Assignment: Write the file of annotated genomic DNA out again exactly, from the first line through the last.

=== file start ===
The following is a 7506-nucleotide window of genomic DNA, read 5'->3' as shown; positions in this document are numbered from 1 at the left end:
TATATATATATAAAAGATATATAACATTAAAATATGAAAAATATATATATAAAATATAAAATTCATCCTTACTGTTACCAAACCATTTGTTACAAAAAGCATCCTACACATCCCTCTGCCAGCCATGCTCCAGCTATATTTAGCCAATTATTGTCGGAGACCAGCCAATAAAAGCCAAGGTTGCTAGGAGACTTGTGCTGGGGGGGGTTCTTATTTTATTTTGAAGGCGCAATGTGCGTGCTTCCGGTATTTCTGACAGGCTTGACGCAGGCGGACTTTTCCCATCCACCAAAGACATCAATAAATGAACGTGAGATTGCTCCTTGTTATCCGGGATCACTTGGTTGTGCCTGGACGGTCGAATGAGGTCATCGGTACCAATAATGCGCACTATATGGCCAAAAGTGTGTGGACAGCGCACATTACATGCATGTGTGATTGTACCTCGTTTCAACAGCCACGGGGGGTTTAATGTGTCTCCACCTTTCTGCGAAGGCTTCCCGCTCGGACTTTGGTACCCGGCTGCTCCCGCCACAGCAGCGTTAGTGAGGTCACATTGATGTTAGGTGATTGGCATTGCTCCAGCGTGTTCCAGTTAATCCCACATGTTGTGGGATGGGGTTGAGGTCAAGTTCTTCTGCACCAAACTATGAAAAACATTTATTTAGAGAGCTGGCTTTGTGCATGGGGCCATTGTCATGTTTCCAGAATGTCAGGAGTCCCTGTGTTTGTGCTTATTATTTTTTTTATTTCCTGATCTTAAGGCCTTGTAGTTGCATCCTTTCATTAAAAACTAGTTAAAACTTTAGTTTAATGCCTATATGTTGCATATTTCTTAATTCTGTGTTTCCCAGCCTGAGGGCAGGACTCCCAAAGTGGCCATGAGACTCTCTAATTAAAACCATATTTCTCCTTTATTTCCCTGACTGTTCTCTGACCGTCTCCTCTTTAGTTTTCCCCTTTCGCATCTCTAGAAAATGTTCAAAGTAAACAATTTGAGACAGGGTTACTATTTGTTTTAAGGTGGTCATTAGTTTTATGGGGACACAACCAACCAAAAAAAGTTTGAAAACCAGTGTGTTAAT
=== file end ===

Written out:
The following is a 7506-nucleotide window of genomic DNA, read 5'->3' as shown; positions in this document are numbered from 1 at the left end:
TATATATATATAAAAGATATATAACATTAAAATATGAAAAATATATATATAAAATATAAAATTCATCCTTACTGTTACCAAACCATTTGTTACAAAAAGCATCCTACACATCCCTCTGCCAGCCATGCTCCAGCTATATTTAGCCAATTATTGTCGGAGACCAGCCAATAAAAGCCAAGGTTGCTAGGAGACTTGTGCTGGGGGGGGTTCTTATTTTATTTTGAAGGCGCAATGTGCGTGCTTCCGGTATTTCTGACAGGCTTGACGCAGGCGGACTTTTCCCATCCACCAAAGACATCAATAAATGAACGTGAGATTGCTCCTTGTTATCCGGGATCACTTGGTTGTGCCTGGACGGTCGAATGAGGTCATCGGTACCAATAATGCGCACTATATGGCCAAAAGTGTGTGGACAGCGCACATTACATGCATGTGTGATTGTACCTCGTTTCAACAGCCACGGGGGGTTTAATGTGTCTCCACCTTTCTGCGAAGGCTTCCCGCTCGGACTTTGGTACCCGGCTGCTCCCGCCACAGCAGCGTTAGTGAGGTCACATTGATGTTAGGTGATTGGCATTGCTCCAGCGTGTTCCAGTTAATCCCACATGTTGTGGGATGGGGTTGAGGTCAAGTTCTTCTGCACCAAACTATGAAAAACATTTATTTAGAGAGCTGGCTTTGTGCATGGGGCCATTGTCATGTTTCCAGAATGTCAGGAGTCCCTGTGTTTGTGCTTATTATTTTTTTTATTTCCTGATCTTAAGGCCTTGTAGTTGCATCCTTTCATTAAAAACTAGTTAAAACTTTAGTTTAATGCCTATATGTTGCATATTTCTTAATTCTGTGTTTCCCAGCCTGAGGGCAGGACTCCCAAAGTGGCCATGAGACTCTCTAATTAAAACCATATTTCTCCTTTATTTCCCTGACTGTTCTCTGACCGTCTCCTCTTTAGTTTTCCCCTTTCGCATCTCTAGAAAATGTTCAAAGTAAACAATTTGAGACAGGGTTACTATTTGTTTTAAGGTGGTCATTAGTTTTATGGGGACACAACCAACCAAAAAAAGTTTGAAAACCAGTGTGTTAAT